The album opens with the heavy death metal sounds of ‘Fix Your Face’ and ‘Lurch’. There was some crazy shredding in the beginning of ‘Lurch’. Then the mathy part kicked in immediately in ‘Black Bubblegum’. I didn’t like the vocals in this song very much but the song does have a catchy tune. The change in vocals from ‘Lurch’ to ‘Black Bubblegum’ was too much of a jump I think. ‘Sick On Sunday’ and ‘When Acting As A Particle’ are both just as mathy. They’re quite short and ‘When Acting As A Particle’ is instrumental, which flow quite nicely with angry growls of ‘Nong Eye Gong’. One track that stands out as a potential good metal song is ‘Milk Lizard’. It starts out fast, intense and furious but after a minute and half, the song breaks down to some piano and punk ish singing. The song then tries to bring the intensity back but breaks down again at around 2.45 minutes and ends with a punky sound.
Overall Ire Works is a decent album without much filler. I enjoyed what it had to offer.
Last week I had the privilege of attending “The Really Really Ridiculously Good Looking Tour,” and it was absolutely mind blowing. Headed by Cobra Starship, it was supported by two of my current favourites, We The Kings and Metro Station. Unfortunately, the leader singer of The Cab was ill and I didn’t get a chance to see them perform. Nonetheless the three remaining bands did pull through, and as they say “the show must go on”
We The Kings opened the night off playing several songs off their self titled debut album. Their live performance was spot on as compared to their record, and not surprisingly they had a phenomenal sound. I enjoyed their live performance as much as I appreciated their cd, which is a considerable amount, but nevertheless it was not insurmountably better, in fact it was just over par. This could be in part due to the lack of lights and equipment saved up for the headliner; however I did not get the same stage presence that I’m used to receiving from such well-regarded bands. Was it a terrible performance? Not at all. Should they be headlining in the future? Yes and no. Their sound is impeccable, and if a band can play their cd perfectly live, then a case can be made that they belong at the forefront of any concert, but I will say the lack of stage presence tells me a couple of things: maybe they were a little gun shy that night, weren’t particularly fond of Toronto, or just need a bit more experience before heading a concert of their own. We The Kings, put on a good show and I personally would like to seem them headline a concert, whether they are ready or not. Their sound was perfect, and they did nothing wrong, however that little extra flare was missing which would have created a greater wow-factor. As such they remain in my top ten favourite bands this year neither moving up or down in rankings.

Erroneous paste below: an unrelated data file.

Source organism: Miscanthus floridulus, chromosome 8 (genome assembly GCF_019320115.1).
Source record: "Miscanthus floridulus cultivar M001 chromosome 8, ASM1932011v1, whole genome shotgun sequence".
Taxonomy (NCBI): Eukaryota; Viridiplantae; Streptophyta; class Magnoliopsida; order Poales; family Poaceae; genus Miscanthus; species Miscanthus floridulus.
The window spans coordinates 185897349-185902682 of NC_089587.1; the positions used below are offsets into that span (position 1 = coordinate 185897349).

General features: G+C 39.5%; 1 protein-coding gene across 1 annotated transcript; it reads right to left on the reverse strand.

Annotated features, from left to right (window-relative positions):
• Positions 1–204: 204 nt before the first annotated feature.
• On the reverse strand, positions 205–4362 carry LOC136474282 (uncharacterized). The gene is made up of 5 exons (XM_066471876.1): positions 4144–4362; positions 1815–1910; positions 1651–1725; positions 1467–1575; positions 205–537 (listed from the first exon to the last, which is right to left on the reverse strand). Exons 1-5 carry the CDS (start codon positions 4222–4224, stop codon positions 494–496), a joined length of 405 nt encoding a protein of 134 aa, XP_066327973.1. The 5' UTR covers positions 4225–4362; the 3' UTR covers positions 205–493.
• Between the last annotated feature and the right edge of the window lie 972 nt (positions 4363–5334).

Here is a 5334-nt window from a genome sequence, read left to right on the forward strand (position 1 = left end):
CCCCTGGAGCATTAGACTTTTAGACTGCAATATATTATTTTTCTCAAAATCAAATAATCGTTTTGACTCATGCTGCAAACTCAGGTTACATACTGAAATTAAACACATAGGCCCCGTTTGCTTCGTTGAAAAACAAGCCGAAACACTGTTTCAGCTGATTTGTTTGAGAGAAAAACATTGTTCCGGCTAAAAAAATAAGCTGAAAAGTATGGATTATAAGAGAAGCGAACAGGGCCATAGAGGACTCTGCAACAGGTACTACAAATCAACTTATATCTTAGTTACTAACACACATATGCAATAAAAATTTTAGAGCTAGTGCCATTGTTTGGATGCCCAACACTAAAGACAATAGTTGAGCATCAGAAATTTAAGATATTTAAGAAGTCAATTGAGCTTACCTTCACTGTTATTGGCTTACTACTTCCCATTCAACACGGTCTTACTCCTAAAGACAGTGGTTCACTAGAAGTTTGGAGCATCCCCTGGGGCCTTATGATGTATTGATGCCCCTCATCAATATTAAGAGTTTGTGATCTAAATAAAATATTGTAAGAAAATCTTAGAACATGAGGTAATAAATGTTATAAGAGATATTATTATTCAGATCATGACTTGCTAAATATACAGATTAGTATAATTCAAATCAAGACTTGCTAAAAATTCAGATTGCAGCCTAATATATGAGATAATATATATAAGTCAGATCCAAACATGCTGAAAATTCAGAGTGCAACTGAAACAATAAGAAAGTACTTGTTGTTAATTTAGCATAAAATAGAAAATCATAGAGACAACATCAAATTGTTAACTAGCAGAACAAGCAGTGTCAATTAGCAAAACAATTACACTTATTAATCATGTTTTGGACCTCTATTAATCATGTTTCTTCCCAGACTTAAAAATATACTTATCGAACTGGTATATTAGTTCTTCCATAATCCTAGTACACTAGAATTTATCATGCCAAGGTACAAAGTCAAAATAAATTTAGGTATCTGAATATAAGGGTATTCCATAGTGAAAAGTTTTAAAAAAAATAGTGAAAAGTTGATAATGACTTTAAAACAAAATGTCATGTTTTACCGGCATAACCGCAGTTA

Metro Station followed We The Kings, and here I thought that Metro Station would open the night because just maybe they were the lesser known band; how naïve I was. Metro Station boosted their stock ten fold after this concert, and they had a beyond stellar performance from start to finish. This is a little bias considering they play a sort of dance-rock that is practically designed for this particular scenario; hundreds of underage teens in a swanky club looking to have a good time. That said, you have to have a sort of character to perform this genre to its full potential, and Metro Station is definitely full of that. Metro Station played their synths live (at least the keyboardist made it look authentic) and with cheesy dance moves, wild guitar motions, and falling keyboards, the audience was having as much fun, as the band seemed to be having playing the music on stage. Metro Station was also quipped with their set of funny/corny/witty lines, ready to spew at the audience and everyone, including myself, was eating it up. It was a worthwhile performance, bringing people of all ages together for a night of good honest goofy fun, and some great music. They, like We The Kings, sounded identical to their record, granted they use a lot of synths. I will however be excited to see them again, and Metro Station has instantly skyrocketed up in rankings due to this performance alone.